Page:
Continuing on my walk this week around an urban lakeside I found that low angle shots often provided the best viewpoint. Looking at things from another viewpoint often provides a different understanding of the subject and allows you to see things you might otherwise have ignored and passed by.
The route of my walk this week took me around the back of working buildings in Penclawdd on the North Gower coast. Although it was bitterly cold in this area shaded from the sun and the beautiful views across the salt marsh were obscured, there were still fascinating finds to be made. I guess they are everyday things at this time of year – frosty grass, icy pools and so on – but looking at the patterns the cold weather creates and the colours affected by the light on this day, I found there were any number of things to record, both sights and sounds.
One of the good things about my walk this week being the reverse of the same route taken a couple of weeks ago, is that I noticed different things. I must have passed this big tree stump with the frilly patterns of fungi all over it on my previous walk here, but if I looked in that direction as I walked, then I didn’t “see” it and subsequently made no note of it in my mind. Nor did I notice the rhododendron which seemed to stand out to me with its bright colour – it is of course possible that the flower was not there two weeks ago!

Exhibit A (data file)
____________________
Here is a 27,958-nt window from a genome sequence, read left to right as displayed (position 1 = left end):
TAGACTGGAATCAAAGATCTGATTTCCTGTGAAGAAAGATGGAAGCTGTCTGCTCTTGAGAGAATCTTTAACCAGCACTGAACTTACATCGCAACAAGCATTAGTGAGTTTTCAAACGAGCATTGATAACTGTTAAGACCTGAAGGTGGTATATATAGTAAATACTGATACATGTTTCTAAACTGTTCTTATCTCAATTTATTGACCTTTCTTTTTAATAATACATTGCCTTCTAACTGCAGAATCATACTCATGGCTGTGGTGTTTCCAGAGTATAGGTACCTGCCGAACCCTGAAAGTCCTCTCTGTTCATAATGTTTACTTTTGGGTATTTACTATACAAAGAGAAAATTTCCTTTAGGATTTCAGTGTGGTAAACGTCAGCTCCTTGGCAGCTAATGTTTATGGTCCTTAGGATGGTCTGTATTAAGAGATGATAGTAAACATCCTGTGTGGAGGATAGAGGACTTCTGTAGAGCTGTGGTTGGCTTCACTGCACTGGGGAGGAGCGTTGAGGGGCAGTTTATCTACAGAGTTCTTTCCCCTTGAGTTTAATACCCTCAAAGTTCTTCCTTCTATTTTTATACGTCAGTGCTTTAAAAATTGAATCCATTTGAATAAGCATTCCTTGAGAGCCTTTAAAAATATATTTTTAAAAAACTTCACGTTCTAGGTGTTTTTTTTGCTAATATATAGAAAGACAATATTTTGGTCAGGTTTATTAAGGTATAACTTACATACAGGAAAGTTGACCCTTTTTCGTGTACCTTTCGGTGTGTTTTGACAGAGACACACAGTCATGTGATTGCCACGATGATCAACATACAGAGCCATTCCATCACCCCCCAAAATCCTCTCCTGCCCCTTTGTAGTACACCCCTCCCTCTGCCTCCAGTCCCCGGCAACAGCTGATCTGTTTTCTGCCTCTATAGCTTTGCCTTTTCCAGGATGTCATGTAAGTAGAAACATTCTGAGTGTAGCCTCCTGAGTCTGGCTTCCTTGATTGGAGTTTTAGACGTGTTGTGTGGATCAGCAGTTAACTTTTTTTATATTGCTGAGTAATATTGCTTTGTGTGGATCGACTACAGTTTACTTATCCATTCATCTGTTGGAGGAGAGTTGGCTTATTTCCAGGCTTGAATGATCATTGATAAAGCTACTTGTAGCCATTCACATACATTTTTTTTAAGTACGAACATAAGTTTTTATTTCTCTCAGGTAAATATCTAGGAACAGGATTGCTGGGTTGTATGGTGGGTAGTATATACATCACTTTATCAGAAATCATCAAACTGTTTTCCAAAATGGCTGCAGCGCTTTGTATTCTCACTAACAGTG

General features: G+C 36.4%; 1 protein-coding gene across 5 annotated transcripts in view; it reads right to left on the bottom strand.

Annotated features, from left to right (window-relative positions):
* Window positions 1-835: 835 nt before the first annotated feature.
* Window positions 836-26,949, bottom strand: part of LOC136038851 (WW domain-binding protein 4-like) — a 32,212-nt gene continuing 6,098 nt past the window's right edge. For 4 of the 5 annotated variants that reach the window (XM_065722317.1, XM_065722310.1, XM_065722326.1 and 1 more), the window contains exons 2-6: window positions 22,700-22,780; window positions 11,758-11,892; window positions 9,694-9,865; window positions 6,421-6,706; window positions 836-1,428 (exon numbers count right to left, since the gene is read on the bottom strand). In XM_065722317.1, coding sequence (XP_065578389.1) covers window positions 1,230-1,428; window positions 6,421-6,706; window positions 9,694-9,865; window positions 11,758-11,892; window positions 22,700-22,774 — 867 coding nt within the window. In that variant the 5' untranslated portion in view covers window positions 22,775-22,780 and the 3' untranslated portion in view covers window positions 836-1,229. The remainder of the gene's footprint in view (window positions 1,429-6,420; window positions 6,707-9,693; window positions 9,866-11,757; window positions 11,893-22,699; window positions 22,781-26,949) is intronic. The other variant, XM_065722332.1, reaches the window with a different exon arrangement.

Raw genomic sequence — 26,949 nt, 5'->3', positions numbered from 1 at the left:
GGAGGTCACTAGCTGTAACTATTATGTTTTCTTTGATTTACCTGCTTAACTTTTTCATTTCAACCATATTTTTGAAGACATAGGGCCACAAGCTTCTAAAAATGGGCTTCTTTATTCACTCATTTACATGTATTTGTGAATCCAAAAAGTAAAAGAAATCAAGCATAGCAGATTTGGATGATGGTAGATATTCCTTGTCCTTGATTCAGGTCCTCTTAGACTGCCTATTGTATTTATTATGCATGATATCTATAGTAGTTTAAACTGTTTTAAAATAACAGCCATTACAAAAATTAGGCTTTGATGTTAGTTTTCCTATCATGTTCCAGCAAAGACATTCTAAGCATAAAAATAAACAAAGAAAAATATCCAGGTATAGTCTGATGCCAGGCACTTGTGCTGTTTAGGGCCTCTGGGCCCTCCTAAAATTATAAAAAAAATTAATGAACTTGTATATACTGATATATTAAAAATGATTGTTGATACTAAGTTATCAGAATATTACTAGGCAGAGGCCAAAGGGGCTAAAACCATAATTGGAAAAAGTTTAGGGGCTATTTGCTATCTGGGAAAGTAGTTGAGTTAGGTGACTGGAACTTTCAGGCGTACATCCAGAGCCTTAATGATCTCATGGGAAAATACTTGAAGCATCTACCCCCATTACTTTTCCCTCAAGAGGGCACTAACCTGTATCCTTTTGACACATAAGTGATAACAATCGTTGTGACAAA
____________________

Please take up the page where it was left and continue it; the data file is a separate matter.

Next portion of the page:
Returning towards the starting point of my walk this week along Aberavon seafront in south Wales I followed the railings along the promenade and at the point where they turned a right angle ahead of me, I found an amazing mosaic of patterns created by them.
Heading back to Blackpill in Swansea Bay on my walk this week with the Swansea Health and Wellbeing Walk I looked out across the bay from time to time and enjoyed the colours in the sea and sky. The weather being good and Autumn not being too far advance at that time, there were still many green leaves on the trees and the sunlight shining through them created some beautiful overlapping patterns.
Heading back from one of my shore walks during our holiday in Scotland I came across these two dragonfly lovers who were obliging enough to stay still while I did my best with my iPhone to get in close – I guess they were too preoccupied to bother about me. I had been taking photos of rock patterns but much as I enjoyed doing that, this opportunity was one not to be missed and made my day.
You may gather from the photos I am posting for my walk this week which spans the two weeks of our holiday in Scotland in September, that we were staying on the coast – if the sunsets over the bay posted yesterday didn’t prove it, this seaweed will!
I have posted a total of 14 images of The Kelpies as part of my walk this week and that may well be too many for most of you. However, I have reviewed them sequentially on a number of occasions in posting to this blog and found that they serve me with a good memory. There are aspects of our visit to The Helix, specifically to see these sculptural installations in the Scottish landscape, that I am pleased to have enhanced by the images. The fall of changing light as the sun began to set, the details of pattern and reflection in the structures and a hint at the true scale of the work in relation to myself and the surrounding landscape.
So for those who read these posts as well as those who only look at the images, I make no excuses for the number of photos of these magnificent horses and recommend that if you get the chance, they are worth a visit.